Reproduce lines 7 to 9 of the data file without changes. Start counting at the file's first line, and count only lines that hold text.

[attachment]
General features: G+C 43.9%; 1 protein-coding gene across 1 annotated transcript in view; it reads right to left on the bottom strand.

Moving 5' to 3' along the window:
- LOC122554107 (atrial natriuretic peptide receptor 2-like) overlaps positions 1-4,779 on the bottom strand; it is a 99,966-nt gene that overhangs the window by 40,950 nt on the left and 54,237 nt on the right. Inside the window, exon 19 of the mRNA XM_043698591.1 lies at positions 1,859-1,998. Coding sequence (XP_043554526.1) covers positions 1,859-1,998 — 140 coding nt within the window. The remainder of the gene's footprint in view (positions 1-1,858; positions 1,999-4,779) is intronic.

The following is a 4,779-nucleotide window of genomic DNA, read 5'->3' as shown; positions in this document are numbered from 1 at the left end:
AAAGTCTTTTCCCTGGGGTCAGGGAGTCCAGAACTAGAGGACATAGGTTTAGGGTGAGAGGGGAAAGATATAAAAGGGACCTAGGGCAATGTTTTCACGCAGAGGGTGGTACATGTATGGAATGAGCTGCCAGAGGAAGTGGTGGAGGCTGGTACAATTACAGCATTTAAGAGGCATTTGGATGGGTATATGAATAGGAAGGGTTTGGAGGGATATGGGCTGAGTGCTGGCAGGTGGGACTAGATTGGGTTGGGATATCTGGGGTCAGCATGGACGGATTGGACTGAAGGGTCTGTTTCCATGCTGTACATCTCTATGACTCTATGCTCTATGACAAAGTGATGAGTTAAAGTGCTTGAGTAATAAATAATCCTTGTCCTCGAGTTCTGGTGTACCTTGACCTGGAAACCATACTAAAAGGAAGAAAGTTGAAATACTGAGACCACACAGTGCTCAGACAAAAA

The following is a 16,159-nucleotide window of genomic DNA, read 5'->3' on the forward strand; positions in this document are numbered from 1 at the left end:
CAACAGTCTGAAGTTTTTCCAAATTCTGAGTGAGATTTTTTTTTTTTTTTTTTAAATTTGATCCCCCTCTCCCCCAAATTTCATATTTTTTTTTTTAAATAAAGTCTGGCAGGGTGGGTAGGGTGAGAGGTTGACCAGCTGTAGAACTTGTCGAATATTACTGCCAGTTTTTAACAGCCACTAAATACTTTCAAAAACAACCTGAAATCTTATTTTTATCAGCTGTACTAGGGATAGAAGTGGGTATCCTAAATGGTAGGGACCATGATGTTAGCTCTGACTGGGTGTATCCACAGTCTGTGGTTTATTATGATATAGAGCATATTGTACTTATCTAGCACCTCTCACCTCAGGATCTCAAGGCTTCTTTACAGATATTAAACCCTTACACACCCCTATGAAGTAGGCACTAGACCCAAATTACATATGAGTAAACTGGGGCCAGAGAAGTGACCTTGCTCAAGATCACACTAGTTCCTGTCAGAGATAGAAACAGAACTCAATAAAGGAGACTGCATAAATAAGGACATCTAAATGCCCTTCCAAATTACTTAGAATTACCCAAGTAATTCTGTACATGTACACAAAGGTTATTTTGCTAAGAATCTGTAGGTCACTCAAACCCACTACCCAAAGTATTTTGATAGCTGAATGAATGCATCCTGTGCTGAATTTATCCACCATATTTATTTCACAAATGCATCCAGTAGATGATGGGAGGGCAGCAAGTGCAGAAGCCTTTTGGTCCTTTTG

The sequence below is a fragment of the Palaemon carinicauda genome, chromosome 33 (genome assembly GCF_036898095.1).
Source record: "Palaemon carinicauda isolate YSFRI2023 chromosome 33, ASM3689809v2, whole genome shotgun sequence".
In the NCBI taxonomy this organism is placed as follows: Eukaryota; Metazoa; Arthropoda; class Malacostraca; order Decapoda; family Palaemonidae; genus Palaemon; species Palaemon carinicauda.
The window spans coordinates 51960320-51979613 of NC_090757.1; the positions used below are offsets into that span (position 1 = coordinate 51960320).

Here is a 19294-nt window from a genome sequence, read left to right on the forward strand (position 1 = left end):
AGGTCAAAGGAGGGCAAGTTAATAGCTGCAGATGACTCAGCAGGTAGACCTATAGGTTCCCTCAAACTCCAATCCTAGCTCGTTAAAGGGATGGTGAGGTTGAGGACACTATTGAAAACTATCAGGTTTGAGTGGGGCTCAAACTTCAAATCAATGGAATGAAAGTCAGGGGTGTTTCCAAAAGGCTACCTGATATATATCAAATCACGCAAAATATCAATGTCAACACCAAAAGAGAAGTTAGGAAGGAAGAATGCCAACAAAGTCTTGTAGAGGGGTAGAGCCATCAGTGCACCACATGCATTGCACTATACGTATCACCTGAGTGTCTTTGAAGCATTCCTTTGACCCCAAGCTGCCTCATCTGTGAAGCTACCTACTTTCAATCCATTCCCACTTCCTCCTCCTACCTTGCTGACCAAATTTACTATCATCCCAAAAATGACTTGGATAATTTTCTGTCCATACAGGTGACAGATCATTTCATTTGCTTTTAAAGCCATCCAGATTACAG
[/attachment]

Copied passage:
CAACAGTCTGAAGTTTTTCCAAATTCTGAGTGAGATTTTTTTTTTTTTTTTTTAAATTTGATCCCCCTCTCCCCCAAATTTCATATTTTTTTTTTTAAATAAAGTCTGGCAGGGTGGGTAGGGTGAGAGGTTGACCAGCTGTAGAACTTGTCGAATATTACTGCCAGTTTTTAACAGCCACTAAATACTTTCAAAAACAACCTGAAATCTTATTTTTATCAGCTGTACTAGGGATAGAAGTGGGTATCCTAAATGGTAGGGACCATGATGTTAGCTCTGACTGGGTGTATCCACAGTCTGTGGTTTATTATGATATAGAGCATATTGTACTTATCTAGCACCTCTCACCTCAGGATCTCAAGGCTTCTTTACAGATATTAAACCCTTACACACCCCTATGAAGTAGGCACTAGACCCAAATTACATATGAGTAAACTGGGGCCAGAGAAGTGACCTTGCTCAAGATCACACTAGTTCCTGTCAGAGATAGAAACAGAACTCAATAAAGGAGACTGCATAAATAAGGACATCTAAATGCCCTTCCAAATTACTTAGAATTACCCAAGTAATTCTGTACATGTACACAAAGGTTATTTTGCTAAGAATCTGTAGGTCACTCAAACCCACTACCCAAAGTATTTTGATAGCTGAATGAATGCATCCTGTGCTGAATTTATCCACCATATTTATTTCACAAATGCATCCAGTAGATGATGGGAGGGCAGCAAGTGCAGAAGCCTTTTGGTCCTTTTG

The sequence below is a fragment of the Palaemon carinicauda genome, chromosome 33 (genome assembly GCF_036898095.1).
Source record: "Palaemon carinicauda isolate YSFRI2023 chromosome 33, ASM3689809v2, whole genome shotgun sequence".